Polo and the curious case of patrons
Big on investment
Polo is seen as a sport wherein one must either be skilled or rich enough to get in. It is this status quo which is seen by some to be limiting its advent into the league of sports played strictly by professionals for whom, the sport is a livelihood, a career and not a feel-good venture meant to be undertaken as per one’s whims and fancies.
Polo is co-dependent on the professional athlete slogging it out on the field and the patron who out of his sheer passion for the sport, invests his time and money into his team. The motivation for these patrons to invest in a sport with a minimal profit motive is to further their passion for the sport.
Being polo aficionados, the polo club is a means for the patrons to be in the vicinity of their strongest passion lying outside of the business world. The only way a patron can see it as a profitable venture is if he can take the field and fulfil his passion on weekends perhaps by playing against other teams.
Doling out millions for their club whilst playing the sport that one is passionate about in one’s own club’s team and the patron would feel that the investment is simply furthering a hobby of theirs’, perhaps they view it the same way as some of us might view purchasing a lifetime membership of a fitness club. The return on investment is immaterial since playing at the club enhances our mood while also helping us achieve our desired goals of fitness.
For some of the patrons, it’s their personal connect with polo that motivates them to divert their financial funds even when many advise them against doing so, claiming and perhaps rightfully so that an investment in some other sport would fetch them a better profit.
The patron though is addicted to the exhilaration that is common every time one gets on the horse and partakes in the high-octane game of polo, attempting to overtake one’s rival whilst rivalling the wind.
Bringing in a patron has other benefits too as the patron often commands influence in the corporate world and hence getting sponsors for the tournament becomes a relatively easy job than the hassle that it usually is for less popular sports in a country. These sponsored events boast of a higher prize money and hence a better incentive for the players to participate.
The distant patron
On the opposite end of the spectrum are polo aficionados looking to position polo as a seriously professional sport and hence call upon the polo fraternity’s patrons to step back from the playing field and invest judiciously in fielding younger players, the reason being that the younger player’s vibrancy can significantly ramp up the speed of a game of polo thus changing the imagery of the sport, different from the one at present which places polo as an ageing sport, more like a past-time for those who have the deep pockets.
They view the participation of patrons as just individual luxury entertainment and nothing else which is downplaying the seriousness and professionalism with which the game ought to be played for one can’t expect a sport wherein patrons and professionals are co-starring for a team to be having a champions league style world series, built along the same lines as the UEFA Champions League which has made football so popular.
Antony Fanshawe, polo manager at Guards Polo Club questions the inactivity of current bunch of patrons with regards to signing younger players with a handicap of 6-8 goals, “If you can't beat the Cambiasos and the Facundo Pieres of this world with the players you have at the moment, who have never beaten them, it's time to look for new players who can challenge the status quo. That's the thing about young players - they have no fear, maybe through ignorance. But it doesn’t matter. Or it's just arrogance. A combination of the two is what makes a great sportsperson.”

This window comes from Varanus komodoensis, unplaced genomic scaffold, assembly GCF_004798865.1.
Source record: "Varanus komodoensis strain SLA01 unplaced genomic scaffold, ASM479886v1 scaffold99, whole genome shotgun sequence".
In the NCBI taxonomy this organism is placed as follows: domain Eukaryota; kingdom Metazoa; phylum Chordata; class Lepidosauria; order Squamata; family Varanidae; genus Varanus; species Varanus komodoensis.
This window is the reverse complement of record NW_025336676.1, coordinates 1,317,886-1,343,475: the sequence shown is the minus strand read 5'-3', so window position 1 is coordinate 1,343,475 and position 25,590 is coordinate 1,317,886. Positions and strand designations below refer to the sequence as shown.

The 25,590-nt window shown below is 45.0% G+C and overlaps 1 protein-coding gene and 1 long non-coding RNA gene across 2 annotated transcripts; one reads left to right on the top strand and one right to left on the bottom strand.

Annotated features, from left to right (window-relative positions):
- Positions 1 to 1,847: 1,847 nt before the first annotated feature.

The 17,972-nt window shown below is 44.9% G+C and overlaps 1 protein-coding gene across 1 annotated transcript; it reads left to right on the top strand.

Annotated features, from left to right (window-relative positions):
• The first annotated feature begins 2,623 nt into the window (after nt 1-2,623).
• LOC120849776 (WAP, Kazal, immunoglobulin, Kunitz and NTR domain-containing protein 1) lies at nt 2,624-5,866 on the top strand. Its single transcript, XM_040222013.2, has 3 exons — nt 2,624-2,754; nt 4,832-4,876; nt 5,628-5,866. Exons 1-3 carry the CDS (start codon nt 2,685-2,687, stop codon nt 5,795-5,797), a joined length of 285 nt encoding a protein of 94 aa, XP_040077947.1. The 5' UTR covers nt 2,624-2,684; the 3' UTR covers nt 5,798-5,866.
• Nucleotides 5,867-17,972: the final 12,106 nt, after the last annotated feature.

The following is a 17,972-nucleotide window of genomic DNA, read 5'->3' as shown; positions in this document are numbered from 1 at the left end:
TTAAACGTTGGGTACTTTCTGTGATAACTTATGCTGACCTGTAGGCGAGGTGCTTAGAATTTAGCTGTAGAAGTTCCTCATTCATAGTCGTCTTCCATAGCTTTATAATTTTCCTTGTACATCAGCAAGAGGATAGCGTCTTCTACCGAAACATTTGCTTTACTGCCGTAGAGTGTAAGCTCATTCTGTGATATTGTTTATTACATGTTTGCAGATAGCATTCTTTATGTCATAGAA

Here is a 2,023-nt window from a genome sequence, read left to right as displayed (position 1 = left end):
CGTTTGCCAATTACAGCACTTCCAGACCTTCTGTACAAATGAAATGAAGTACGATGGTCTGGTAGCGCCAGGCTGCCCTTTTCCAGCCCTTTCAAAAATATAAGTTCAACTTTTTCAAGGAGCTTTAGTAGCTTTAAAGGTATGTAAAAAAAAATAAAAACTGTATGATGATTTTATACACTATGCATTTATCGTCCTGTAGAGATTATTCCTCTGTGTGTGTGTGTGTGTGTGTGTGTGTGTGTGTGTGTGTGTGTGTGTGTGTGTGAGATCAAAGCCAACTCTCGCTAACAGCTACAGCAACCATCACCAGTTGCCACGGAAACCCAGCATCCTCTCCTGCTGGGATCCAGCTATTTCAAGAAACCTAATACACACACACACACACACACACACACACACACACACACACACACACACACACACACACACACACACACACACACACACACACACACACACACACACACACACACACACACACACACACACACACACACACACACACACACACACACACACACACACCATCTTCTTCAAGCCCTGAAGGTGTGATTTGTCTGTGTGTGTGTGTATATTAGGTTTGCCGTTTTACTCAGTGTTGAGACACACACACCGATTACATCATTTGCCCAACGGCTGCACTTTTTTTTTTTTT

These polo aficionados call upon the fraternity to pay heed to the newer bunch of talented polo professionals who are young and raring to go. The sport’s dynamics are worked in a way that the younger players are priced lower than their more experienced counterparts, even though their handicaps tell a different story.
In the most notable high goal tournaments around the world like the Gold Cup or the Cartier Queen’s Cup, the patron frequently features in the line-up of the four players that step out onto the field. A patron is no more weakening to a team’s strength than the patron playing on the opposite side.
Many would be content with the fact that a balance is achieved between the two supposedly weak links in both the team. Nevertheless, ardent admirers of the sport would view the presence of the patrons on the field as compromising the standard of play.
A radically altered polo structure is in the offing if the patrons sacrifice their involvement on the field and step aside for the younger bunch that is effectively the future of the sport. Those advocating this transition are claiming that high goal polo is the avenue for effecting this transition.
The money needs to be driven behind the horses and the players. The utopian scenario in the polo sphere would be to see a team composed strictly of professional polo players who are playing the game without having to worry about the finances that will drive their polo club ahead, courtesy a selfless patron who monetarily aids the team and yet, limits his involvement to that and only that!
Positives of status quo
Those advocating the status quo point out that the most attractive feature of polo to patrons, as opposed to other sports is that they can play and participate in the experience they are funding which is a huge plus. “Patrons bring in a lot of benefits for the sport at large in the country as their entry has brought the sport out of the exclusivity of the army,” says Col. Narinder Singh, the yesteryear international polo player for India who has played over 280 international matches.
“The patrons bring in their own teams which enhances competition, they hire foreign coaches and are willing to give ample opportunities to rookies to make a mark. Taking away their right to participate in a match might rob them of their interest in the game at large which will be detrimental to the development of the sport,” he added.